No weed scientist can walk out into the field today, look at dicamba injury and tell you what the yield loss will be in that field, says Kevin Bradley, University of Missouri Extension weed scientist. Yet, farmers want to know, so researchers like Bradley are searching for answers.
Yield loss associated with off-target dicamba movement is a hot topic. Some farmers are reporting a reduction in bushels per acre, while others are seeing actual gains. Bradley's team looked at old and new technology to determine how much damage dicamba drift causes in soybean fields.
At MU's Bradford Research Center just east of Columbia, Bradley stands in front of a test plot where soybeans were sprayed with XtendiMax at 1/10, 1/100 and 1/1000 of the label rate of the new chemistry from Monsanto. "What we see happening is more injury expressing itself in the form of cupping at lower rates," he says. There was also significant damage at the higher rates.
The study is being replicated at six universities this year. Once the plots are harvested, Bradley says the universities will analyze the data and see just what, if any, type of yield loss is associated with these new products. "Right now," he adds, "we just don't know. Nobody does."
Graphic courtesy of Kevin Bradley, University of Missouri
In 2016, there were no U.S. EPA-approved dicamba post-application products labeled for use. Still, illegal applications occurred, causing damage to thousands of soybean acres in the Midwest. Farmers wanted answers to growing concerns over potential yield loss.
So Bradley, along with MU graduate student Shea Farrell, analyzed four Missouri fields with dicamba drift injury to determine if there was a loss of bushels per acre.
The two presented results from at just one field where the soybean injury occurred at the beginning of July 2016. A field assessment occurred at the R1 stage.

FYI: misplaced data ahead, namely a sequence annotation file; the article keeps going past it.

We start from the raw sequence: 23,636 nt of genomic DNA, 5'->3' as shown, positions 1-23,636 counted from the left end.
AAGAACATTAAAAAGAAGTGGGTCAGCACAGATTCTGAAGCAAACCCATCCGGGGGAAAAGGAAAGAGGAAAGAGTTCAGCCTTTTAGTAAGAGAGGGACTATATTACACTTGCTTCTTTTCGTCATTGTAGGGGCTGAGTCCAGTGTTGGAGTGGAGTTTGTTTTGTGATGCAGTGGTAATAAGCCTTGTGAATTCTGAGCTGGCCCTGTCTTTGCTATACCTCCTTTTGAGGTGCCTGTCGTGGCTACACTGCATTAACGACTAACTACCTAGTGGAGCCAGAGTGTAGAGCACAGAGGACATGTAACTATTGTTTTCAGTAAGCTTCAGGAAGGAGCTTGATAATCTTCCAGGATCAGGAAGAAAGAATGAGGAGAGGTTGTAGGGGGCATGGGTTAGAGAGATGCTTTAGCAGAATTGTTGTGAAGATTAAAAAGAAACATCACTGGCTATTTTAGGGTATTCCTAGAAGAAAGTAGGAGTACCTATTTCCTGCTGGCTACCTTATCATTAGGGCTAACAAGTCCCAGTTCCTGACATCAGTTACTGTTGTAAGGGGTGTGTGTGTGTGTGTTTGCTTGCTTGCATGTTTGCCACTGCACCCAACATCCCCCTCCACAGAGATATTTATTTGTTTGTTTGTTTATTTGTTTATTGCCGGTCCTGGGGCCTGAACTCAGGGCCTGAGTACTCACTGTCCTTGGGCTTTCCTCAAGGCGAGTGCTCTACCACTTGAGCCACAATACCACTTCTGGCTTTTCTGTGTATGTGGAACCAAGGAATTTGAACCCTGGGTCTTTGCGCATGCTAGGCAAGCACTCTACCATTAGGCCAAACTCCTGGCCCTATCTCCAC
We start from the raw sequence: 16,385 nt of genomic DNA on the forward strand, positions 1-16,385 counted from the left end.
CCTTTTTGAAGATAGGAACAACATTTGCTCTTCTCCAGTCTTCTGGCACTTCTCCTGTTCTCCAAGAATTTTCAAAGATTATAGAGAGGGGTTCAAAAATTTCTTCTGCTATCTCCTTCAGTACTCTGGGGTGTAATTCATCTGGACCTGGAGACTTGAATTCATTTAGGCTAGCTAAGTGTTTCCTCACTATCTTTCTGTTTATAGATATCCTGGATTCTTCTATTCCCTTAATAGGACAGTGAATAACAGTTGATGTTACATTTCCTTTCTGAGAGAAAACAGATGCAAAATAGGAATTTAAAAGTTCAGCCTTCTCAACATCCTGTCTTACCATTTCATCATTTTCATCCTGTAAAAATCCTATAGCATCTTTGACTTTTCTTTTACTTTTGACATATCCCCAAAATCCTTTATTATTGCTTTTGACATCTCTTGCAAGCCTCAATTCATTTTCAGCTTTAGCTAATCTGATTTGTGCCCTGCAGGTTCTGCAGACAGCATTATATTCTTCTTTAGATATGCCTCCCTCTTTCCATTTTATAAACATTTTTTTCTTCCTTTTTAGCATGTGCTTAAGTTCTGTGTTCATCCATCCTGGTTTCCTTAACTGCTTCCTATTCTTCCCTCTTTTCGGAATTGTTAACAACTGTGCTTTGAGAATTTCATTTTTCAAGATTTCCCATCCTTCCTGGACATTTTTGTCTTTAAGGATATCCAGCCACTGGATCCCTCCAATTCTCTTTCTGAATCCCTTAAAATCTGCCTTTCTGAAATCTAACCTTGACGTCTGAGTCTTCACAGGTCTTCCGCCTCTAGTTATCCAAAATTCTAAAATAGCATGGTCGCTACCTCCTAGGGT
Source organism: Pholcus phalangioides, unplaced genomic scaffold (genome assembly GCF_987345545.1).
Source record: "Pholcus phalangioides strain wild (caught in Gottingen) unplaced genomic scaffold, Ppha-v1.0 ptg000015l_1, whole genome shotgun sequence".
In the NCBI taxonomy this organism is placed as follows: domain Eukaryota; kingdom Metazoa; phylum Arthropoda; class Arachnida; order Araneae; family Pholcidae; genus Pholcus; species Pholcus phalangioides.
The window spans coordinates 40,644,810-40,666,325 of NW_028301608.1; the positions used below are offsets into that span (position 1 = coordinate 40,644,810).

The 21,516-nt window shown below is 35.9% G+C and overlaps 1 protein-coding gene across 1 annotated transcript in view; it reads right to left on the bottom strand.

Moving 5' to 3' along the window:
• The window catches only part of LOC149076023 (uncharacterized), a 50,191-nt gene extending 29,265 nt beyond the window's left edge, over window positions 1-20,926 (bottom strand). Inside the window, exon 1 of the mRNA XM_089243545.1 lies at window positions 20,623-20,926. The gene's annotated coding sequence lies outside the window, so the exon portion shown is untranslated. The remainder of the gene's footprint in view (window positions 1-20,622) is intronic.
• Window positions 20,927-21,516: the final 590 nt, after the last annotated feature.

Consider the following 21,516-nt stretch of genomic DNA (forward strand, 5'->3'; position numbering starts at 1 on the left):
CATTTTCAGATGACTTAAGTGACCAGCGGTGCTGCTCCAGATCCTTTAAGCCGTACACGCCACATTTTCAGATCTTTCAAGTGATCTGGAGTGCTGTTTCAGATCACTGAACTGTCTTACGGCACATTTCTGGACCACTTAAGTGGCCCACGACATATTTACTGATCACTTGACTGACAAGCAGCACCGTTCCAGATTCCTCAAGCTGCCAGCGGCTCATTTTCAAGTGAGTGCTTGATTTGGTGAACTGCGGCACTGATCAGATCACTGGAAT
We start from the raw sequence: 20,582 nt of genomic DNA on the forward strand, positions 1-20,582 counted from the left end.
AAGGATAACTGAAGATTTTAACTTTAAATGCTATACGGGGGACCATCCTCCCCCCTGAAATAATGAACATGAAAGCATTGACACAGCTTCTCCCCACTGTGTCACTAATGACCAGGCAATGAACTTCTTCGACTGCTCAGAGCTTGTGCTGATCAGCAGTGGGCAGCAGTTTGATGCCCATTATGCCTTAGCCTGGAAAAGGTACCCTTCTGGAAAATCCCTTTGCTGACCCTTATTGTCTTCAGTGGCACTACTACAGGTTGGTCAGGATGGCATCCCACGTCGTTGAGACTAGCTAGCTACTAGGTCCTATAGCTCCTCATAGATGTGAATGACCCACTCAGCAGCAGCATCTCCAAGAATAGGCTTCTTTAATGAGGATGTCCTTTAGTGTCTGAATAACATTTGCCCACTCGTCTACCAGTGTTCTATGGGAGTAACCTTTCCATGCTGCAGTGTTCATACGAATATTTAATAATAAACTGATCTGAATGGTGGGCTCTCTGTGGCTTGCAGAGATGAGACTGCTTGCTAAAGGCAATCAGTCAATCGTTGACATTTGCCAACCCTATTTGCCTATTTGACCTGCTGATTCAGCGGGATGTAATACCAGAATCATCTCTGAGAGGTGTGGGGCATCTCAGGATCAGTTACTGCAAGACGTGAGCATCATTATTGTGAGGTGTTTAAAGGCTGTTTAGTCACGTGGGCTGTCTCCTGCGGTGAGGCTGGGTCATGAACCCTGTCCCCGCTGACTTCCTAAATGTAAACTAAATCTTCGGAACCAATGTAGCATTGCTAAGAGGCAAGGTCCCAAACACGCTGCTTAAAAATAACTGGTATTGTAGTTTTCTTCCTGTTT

Using a handled GPS monitor, Farrell walked the soybean field, stopping every 25 meters to evaluate the plants and give each section an injury rating from 0 to 100%, zero meaning there was no injury and 100% meaning terminal injury. He was then able to create a color map to show visual injury in the field — green represents little injury and red represents extensive damage.
At harvest, the farmer provided yield data. Farrell compared the yield data to the visual injury report. Using the historical three-year yield average for this farm of 48 bushels per acre, he determined yields based on percent of injury. Here are the results.
Table courtesy of University of Missouri
It appears that from 0% visual injury to 40% visual injury, the soybeans make better-than-average yields. However, Farrell warns that is not always the case. "When we looked at the data across all four fields, we started seeing a 1% yield loss at 21% to 40% visual injury," he says. "And it increased from there."
According to the study results, the field yielded 3 bushels per acre less than the three-year average, when all other fields that year were above-average.
Other factors to consider
Proximity of a field to the spray event or field topography may affect yield loss.
In the Missouri field example, the greatest injury and loss were along the southern edge. Bradley points out that drift came from a field just to the south, roughly 100 yards away. A tree line and ditch separated the two fields. It did not deter dicamba drift. The greatest yield loss came along the edge, from the field directly adjacent the sprayed field.
However, a few pockets on the northern edge of the field recorded just 1 bushel per acre. "Everybody asks how far way dicamba is to the affected fields," Bradley says. "They think it has to be right next to it. But dicamba is moving miles."
Farmers may also see greater yield loss in low-lying areas or ditches. "These are areas where water pools and the soybeans are more stressed," Farrell says. "Plant stress during a drift event may increase yield loss."
More research needed
There is still more work to be done in determining just how much yield loss farmers can expect if dicamba drift damages their soybean acres.
Farrell continues to look for farmers with drift-damaged fields who are willing to share their yield data to become a part of the MU project. "If you want to see the correlation of yield loss and injury," he adds, "we need more data."
Farmers can contact Farrell at firstname.lastname@example.org.